As we’ve seen, catching a plagiarist is not overly difficult. The tough part can come from knowing what to do next. Once you’ve found your blog post or article copied on someone else’s site, how should you handle it?
Email or Leave a Comment for the Content Thief First
Sometimes a blog or website owner is ignorant of copyright laws. There seems to be a misguided belief out there that goes something like “If it’s online, it’s free”. Which of course is not at all true but some people don’t quite understand that. So I tend to start with a firm but polite email that goes something like this:
“Hello! I noticed you enjoyed my article on lavender essential oils however this article is copyright protected and cannot be republished elsewhere. I am available to write an original article for you for $75 per post if you are interested. Either way, this article needs to be removed within 48 hours. Thank you for your attention to this matter.
Blessings, Angela <><“
Things to Include When Contacting Content Thieves
I always include a link to my original post to prove copyright ownership. If it’s a post that I’m willing to allow to be reprinted I’ll add a sentence after the second sentence that says, “The reprint fee for this article is $150 if you’d like to keep this article on your site. I’m also available to write an original article for you…..”
Be sure that your request for them to remove the article is NOT a negotiable statement or question. “Would you mind taking it down?” is not a request, it’s a question. Which the content thief could answer with a “yes I mind taking it down” and they’ve answered your question. So be sure you’ve actually said, “I need you to take my article down” or else you’ve never actually requested your article to be removed.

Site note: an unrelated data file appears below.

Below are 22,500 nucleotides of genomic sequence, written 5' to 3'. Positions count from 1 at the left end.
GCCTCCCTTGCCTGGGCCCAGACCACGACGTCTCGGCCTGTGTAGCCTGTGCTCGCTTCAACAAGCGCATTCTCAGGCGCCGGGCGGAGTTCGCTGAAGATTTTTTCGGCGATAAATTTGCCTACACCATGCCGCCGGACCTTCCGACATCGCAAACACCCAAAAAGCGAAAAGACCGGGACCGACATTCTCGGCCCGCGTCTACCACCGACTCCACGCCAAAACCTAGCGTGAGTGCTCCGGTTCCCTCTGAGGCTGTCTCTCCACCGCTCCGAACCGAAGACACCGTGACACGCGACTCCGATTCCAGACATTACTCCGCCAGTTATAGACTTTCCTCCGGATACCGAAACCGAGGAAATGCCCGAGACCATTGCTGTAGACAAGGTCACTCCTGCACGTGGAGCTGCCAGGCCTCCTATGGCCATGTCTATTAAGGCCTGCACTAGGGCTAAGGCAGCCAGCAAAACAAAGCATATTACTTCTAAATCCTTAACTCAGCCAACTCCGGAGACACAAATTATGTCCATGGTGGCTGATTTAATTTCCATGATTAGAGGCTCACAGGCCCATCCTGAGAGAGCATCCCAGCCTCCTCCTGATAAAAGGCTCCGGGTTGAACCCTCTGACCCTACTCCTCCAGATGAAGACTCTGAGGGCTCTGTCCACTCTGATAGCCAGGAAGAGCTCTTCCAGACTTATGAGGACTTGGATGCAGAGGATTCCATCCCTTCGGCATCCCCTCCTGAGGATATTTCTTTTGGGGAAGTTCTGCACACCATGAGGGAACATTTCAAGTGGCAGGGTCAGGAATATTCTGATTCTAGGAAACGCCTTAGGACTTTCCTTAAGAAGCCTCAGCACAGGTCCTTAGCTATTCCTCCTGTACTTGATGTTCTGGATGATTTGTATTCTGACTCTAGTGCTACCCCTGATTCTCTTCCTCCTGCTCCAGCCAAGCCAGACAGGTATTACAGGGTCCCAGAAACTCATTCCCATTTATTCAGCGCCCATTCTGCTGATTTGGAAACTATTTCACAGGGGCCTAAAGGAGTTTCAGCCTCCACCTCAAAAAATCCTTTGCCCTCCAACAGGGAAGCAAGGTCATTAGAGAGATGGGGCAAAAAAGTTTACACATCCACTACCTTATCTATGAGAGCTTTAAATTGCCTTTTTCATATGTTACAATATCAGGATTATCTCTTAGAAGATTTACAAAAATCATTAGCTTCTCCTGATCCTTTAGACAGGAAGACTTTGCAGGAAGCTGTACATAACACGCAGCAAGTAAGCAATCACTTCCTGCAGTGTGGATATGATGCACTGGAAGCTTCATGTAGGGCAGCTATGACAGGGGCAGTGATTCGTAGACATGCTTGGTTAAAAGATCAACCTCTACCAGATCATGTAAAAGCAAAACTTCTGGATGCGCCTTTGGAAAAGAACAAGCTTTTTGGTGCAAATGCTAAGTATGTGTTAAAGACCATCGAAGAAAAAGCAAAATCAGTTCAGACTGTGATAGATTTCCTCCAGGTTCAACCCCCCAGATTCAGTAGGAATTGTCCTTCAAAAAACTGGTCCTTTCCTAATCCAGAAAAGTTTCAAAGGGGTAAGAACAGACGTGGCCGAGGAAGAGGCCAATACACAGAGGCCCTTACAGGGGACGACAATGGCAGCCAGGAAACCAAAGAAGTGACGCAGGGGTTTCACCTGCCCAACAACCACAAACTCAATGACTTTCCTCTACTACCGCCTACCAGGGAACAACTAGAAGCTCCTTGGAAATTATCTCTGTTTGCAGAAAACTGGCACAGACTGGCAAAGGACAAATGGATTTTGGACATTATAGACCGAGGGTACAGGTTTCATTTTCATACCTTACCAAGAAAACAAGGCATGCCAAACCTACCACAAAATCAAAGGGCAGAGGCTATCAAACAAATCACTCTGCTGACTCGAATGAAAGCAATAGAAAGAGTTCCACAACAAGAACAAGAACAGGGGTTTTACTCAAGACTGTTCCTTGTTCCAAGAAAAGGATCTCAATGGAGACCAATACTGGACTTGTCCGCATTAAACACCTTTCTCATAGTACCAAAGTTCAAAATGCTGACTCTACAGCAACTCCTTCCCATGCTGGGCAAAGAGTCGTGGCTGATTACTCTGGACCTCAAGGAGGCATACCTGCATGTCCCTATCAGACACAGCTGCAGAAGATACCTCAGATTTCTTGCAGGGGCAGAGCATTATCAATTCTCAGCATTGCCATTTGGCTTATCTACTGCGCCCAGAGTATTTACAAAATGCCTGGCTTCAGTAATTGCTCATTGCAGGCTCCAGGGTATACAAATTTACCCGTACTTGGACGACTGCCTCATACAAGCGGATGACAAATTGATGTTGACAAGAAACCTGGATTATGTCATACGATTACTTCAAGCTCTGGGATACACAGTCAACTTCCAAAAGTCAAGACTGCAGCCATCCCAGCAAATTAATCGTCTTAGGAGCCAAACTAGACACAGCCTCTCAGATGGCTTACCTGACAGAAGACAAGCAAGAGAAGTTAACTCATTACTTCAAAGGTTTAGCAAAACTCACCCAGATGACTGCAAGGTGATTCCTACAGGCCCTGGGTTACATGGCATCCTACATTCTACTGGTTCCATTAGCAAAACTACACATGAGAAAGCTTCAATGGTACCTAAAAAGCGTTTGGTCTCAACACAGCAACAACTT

What Happens if They Don’t Take Your Article Down?
If the person who stole your article or website post doesn’t take your post down within the alloted time frame you need to move on to a DMCA complaint. This is a serious thing and should result in the plagiarist being de-indexed from Google as though that post doesn’t even exist – protecting your hard work and blogging efforts. You can file a DMCA with Google here.
I also will contact the advertising networks, hosting companies and domain registrars if there is no response. And I track down an email address (WHOIS is a good resource) and send invoices via Paypal. Usually what happens is I get ignored and then they get the invoice from me and take down the article.
Do Content Thieves Ever Actually Pay?
Yes. Usually 3 out of 10 people will apologize and take the post down, pleading ignorance of the laws. An additional 2 out of 10 will take down the post after first contact but never say anything to me. 3 out of 10 will wait until I send an invoice and THEN take it down without comment. 1 out of 10 requires a formal DMCA before taking action and about 1 out of 10 will either pay the reprint fee or hire me to write a replacement article for them.